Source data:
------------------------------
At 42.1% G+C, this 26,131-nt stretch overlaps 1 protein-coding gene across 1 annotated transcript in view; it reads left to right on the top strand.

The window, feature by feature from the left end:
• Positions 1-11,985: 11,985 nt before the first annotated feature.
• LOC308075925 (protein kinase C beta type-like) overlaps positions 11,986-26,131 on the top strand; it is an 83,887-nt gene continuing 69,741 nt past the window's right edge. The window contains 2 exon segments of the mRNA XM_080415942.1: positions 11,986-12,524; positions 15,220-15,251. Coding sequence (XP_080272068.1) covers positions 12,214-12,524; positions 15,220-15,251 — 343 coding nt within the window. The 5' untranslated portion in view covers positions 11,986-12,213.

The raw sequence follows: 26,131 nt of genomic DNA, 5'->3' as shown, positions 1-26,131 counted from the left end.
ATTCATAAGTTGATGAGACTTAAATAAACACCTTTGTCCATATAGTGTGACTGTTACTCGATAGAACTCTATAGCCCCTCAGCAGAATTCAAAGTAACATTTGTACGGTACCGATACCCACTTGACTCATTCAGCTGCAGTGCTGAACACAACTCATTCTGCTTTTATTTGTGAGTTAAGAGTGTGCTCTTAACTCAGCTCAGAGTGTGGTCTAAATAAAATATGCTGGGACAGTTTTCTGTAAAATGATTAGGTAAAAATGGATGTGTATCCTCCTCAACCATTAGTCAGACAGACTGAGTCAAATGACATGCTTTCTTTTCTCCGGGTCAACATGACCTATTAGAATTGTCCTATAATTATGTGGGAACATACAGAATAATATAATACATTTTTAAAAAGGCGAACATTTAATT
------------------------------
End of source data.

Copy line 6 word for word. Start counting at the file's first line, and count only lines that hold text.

ATTCATAAGTTGATGAGACTTAAATAAACACCTTTGTCCATATAGTGTGACTGTTACTCGATAGAACTCTATAGCCCCTCAGCAGAATTCAAAGTAACATTTGTACGGTACCGATACCCACTTGACTCATTCAGCTGCAGTGCTGAACACAACTCATTCTGCTTTTATTTGTGAGTTAAGAGTGTGCTCTTAACTCAGCTCAGAGTGTGGTCTAAATAAAATATGCTGGGACAGTTTTCTGTAAAATGATTAGGTAAAAATGGATGTGTATCCTCCTCAACCATTAGTCAGACAGACTGAGTCAAATGACATGCTTTCTTTTCTCCGGGTCAACATGACCTATTAGAATTGTCCTATAATTATGTGGGAACATACAGAATAATATAATACATTTTTAAAAAGGCGAACATTTAATT